• Other possibilities: wood stove, compost toilet, porch and loft. {or turn-key!}

8 companies making prefab and a alternative house kits across the US. Most offer upgrades, have clearance sales, online price lists and finance options.

These kits are both durable and adorable!  Choose your own build, order online. My husband likes the containers, while I’m fond of the 4 season cabins. What’s your preference and why? Thanks for stopping by today. Be well. Be frugal.  – Gma Auburn

Posted in Musing & Stories

Winter Home maintenance tips; add ‘life’ to your purchases

Winter Home maintenance tips; add ‘life’ to your purchases

A lengthy list of 7 ‘in-depth’ pointers; a walk-through, really... For new homeowners, first time apartment life or young people with families (my daughter included).

Appliances and houses: can cost you hundreds of dollars if they aren’t functioning up to par. Plus the January heating bill is always a shock. Saving is about small things we do over time. {see also, this post:  “Thrifty People, The Holiday Edition”  10+ Money Saving Holiday and winter grocery tips to start now}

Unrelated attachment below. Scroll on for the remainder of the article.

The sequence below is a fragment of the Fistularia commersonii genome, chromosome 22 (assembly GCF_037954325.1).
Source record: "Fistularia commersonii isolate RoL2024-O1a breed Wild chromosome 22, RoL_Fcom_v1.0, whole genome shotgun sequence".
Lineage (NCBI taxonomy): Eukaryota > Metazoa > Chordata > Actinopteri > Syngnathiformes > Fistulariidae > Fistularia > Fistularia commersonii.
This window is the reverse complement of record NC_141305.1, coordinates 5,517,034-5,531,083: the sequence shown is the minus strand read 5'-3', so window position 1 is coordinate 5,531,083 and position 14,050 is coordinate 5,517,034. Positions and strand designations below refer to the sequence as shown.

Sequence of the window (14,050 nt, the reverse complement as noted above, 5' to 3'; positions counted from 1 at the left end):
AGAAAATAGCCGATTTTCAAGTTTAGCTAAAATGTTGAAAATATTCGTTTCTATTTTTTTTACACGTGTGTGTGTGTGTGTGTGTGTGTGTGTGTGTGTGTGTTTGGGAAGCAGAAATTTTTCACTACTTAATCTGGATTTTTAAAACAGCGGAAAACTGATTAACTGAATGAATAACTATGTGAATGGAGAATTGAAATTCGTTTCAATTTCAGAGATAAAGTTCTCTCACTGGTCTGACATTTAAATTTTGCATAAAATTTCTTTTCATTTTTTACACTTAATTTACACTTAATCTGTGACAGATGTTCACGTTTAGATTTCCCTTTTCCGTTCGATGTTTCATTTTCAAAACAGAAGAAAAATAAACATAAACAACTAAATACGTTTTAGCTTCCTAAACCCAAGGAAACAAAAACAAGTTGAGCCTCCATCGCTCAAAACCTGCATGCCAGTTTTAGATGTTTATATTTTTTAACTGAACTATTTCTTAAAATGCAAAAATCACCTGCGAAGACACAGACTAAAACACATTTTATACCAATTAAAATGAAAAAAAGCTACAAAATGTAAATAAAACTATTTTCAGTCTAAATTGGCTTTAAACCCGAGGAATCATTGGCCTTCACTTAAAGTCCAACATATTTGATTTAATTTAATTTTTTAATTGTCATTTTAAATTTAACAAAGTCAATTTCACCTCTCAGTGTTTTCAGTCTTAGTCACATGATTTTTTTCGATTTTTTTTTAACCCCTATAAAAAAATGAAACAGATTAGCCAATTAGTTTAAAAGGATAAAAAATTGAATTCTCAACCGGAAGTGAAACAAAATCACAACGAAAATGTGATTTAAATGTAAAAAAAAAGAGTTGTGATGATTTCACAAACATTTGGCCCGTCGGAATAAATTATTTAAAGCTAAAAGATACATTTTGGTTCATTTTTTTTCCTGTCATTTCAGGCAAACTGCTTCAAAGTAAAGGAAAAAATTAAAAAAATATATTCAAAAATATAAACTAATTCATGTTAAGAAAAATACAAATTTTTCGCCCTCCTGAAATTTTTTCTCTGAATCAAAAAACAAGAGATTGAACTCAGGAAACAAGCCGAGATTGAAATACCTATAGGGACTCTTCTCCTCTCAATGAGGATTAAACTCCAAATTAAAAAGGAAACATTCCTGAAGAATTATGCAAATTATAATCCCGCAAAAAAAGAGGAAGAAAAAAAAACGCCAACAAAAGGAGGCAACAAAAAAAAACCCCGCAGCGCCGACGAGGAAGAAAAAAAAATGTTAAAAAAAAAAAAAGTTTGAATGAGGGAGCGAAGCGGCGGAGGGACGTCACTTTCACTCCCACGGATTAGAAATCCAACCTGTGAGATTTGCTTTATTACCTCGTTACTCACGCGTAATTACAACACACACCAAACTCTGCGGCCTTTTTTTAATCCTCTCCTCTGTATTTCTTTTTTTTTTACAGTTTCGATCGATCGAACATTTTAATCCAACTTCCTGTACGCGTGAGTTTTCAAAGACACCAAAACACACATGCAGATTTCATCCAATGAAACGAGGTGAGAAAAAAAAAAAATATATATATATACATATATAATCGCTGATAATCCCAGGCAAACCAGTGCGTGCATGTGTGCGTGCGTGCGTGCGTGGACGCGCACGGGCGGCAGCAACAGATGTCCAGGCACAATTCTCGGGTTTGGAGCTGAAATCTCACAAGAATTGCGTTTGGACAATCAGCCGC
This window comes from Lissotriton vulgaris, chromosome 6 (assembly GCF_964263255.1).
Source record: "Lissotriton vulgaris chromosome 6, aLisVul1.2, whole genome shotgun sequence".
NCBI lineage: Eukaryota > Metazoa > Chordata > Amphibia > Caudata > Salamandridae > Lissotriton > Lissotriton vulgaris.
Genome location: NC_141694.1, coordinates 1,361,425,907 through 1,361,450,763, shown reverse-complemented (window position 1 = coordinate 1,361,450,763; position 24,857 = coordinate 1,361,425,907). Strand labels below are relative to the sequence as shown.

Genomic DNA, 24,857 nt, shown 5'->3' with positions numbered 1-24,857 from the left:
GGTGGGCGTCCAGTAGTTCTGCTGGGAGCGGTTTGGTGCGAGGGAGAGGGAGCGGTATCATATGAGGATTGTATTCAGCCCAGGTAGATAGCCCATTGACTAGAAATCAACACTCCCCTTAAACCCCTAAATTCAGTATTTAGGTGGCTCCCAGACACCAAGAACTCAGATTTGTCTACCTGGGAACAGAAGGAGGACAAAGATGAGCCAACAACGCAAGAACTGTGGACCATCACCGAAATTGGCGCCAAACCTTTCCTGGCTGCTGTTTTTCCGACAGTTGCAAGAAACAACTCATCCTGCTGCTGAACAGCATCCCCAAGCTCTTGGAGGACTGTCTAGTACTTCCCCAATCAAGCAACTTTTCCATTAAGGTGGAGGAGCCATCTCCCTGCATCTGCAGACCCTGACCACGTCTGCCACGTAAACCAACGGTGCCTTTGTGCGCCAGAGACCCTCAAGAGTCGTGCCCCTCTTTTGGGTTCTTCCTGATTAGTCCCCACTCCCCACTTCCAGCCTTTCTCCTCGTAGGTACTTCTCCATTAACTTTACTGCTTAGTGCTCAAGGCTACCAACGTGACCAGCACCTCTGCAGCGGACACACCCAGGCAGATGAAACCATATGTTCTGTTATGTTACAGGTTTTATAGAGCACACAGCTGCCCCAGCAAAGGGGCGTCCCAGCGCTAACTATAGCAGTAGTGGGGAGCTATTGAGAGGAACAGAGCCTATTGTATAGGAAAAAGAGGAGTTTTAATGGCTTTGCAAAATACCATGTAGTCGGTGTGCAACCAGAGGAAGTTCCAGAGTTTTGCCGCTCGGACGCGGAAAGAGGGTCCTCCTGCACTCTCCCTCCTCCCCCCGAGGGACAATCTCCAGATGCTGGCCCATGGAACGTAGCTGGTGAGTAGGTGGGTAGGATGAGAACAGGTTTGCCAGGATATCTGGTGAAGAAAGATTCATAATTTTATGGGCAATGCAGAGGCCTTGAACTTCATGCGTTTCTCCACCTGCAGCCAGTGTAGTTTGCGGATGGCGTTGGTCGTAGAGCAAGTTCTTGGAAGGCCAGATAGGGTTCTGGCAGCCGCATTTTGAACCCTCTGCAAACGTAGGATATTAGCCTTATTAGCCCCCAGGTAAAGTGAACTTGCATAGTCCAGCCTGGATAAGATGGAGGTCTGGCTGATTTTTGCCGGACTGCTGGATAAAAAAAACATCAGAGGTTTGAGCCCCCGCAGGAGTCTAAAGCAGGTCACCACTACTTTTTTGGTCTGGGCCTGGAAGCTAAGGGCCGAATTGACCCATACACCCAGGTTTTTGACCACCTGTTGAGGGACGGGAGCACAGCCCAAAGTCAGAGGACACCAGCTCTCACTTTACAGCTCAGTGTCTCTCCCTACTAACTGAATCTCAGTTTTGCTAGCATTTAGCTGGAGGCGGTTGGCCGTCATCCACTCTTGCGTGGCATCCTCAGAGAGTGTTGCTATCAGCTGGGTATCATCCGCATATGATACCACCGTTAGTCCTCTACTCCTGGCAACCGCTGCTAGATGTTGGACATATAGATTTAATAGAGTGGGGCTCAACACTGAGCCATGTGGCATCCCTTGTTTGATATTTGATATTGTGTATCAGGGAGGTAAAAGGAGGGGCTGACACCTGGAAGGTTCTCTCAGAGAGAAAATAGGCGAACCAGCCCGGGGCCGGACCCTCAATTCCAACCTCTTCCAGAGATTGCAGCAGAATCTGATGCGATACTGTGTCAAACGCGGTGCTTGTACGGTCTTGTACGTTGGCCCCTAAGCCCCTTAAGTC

TIP 1:  Tear your vacuum apart at least weekly. Open the filter compartments. Unblock clogs or tangles. Take scissors around the bristles if it isn’t rotating. Take a screwdriver to open the bottom plate if the belt is stuck or breaks. Turn it upside down for loose change and small toys that were accidentally run-over. Clear the hose. Clean catchments and replace all vacuum filters/bags as needed. Sweep carpets twice weekly- more often with children.

TIP 2:  Next the refrigerator. {Easier if fridge is unplugged and emptied first.}Take everything off the top and sides – magnets, etc. Take the front, bottom plate off the fridge.  Get eye level with the floor.  O.o  If its just fur and such. use the vacuum hose… OR use a metal hanger and a long sock or old sweatshirt sleeve. (rubber band to secure it) Pull the hanger into an oblong shape and fit the cloth over it. Slide it under the fridge- pull out dropped food, pet hair, trapped dirt.

TIP 3:  Pull the fridge out from the walls and Counter tops (they have wheels). Tackle the grease streaks and dust. This might require a pail of hot water with pine cleaner or all purpose kitchen cleaner. Mop or cloth. Wipe walls. Cupboard doors. Wipe handles and sides. Push the fridge back and plug it IN again. With fresh water and cloth, wipe inside fridge. Pull out drawers and shelves. Clean the tracks. Bring older freezer food to the front. {Thaw something out for tomorrow.}

There are vents at the back wall of both fridge and freezer. Don’t cover these when restocking. Leave few inches space between vents and food. This improves the cold air circulation and efficiency for the times the motor runs.